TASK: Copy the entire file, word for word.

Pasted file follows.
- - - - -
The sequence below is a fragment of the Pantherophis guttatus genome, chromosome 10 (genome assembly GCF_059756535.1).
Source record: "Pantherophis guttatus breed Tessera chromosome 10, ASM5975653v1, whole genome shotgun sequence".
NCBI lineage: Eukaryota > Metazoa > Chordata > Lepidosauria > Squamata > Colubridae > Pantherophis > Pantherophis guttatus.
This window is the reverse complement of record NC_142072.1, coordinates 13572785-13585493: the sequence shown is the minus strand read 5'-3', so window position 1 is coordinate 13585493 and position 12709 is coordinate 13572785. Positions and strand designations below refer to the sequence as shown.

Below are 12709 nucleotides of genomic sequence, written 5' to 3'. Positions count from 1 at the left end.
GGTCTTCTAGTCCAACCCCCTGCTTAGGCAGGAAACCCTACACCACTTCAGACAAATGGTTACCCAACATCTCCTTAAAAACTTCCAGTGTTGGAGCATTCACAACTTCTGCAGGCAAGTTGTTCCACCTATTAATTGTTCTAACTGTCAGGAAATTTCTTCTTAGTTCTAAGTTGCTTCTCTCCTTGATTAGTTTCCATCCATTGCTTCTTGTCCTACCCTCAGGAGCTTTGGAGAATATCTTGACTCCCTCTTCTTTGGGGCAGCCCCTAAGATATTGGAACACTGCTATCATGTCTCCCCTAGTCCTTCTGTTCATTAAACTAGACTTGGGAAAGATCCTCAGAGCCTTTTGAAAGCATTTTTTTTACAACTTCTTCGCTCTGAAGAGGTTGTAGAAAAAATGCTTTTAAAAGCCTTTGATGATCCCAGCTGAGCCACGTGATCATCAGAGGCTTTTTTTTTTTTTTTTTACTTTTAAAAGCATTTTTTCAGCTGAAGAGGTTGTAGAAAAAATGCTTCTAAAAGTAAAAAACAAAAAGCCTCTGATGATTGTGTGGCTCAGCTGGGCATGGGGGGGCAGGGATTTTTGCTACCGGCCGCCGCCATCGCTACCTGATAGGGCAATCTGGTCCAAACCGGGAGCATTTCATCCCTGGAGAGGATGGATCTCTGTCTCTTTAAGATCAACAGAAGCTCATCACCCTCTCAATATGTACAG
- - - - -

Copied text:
The sequence below is a fragment of the Pantherophis guttatus genome, chromosome 10 (genome assembly GCF_059756535.1).
Source record: "Pantherophis guttatus breed Tessera chromosome 10, ASM5975653v1, whole genome shotgun sequence".
NCBI lineage: Eukaryota > Metazoa > Chordata > Lepidosauria > Squamata > Colubridae > Pantherophis > Pantherophis guttatus.
This window is the reverse complement of record NC_142072.1, coordinates 13572785-13585493: the sequence shown is the minus strand read 5'-3', so window position 1 is coordinate 13585493 and position 12709 is coordinate 13572785. Positions and strand designations below refer to the sequence as shown.

Below are 12709 nucleotides of genomic sequence, written 5' to 3'. Positions count from 1 at the left end.
GGTCTTCTAGTCCAACCCCCTGCTTAGGCAGGAAACCCTACACCACTTCAGACAAATGGTTACCCAACATCTCCTTAAAAACTTCCAGTGTTGGAGCATTCACAACTTCTGCAGGCAAGTTGTTCCACCTATTAATTGTTCTAACTGTCAGGAAATTTCTTCTTAGTTCTAAGTTGCTTCTCTCCTTGATTAGTTTCCATCCATTGCTTCTTGTCCTACCCTCAGGAGCTTTGGAGAATATCTTGACTCCCTCTTCTTTGGGGCAGCCCCTAAGATATTGGAACACTGCTATCATGTCTCCCCTAGTCCTTCTGTTCATTAAACTAGACTTGGGAAAGATCCTCAGAGCCTTTTGAAAGCATTTTTTTTACAACTTCTTCGCTCTGAAGAGGTTGTAGAAAAAATGCTTTTAAAAGCCTTTGATGATCCCAGCTGAGCCACGTGATCATCAGAGGCTTTTTTTTTTTTTTTTTACTTTTAAAAGCATTTTTTCAGCTGAAGAGGTTGTAGAAAAAATGCTTCTAAAAGTAAAAAACAAAAAGCCTCTGATGATTGTGTGGCTCAGCTGGGCATGGGGGGGCAGGGATTTTTGCTACCGGCCGCCGCCATCGCTACCTGATAGGGCAATCTGGTCCAAACCGGGAGCATTTCATCCCTGGAGAGGATGGATCTCTGTCTCTTTAAGATCAACAGAAGCTCATCACCCTCTCAATATGTACAG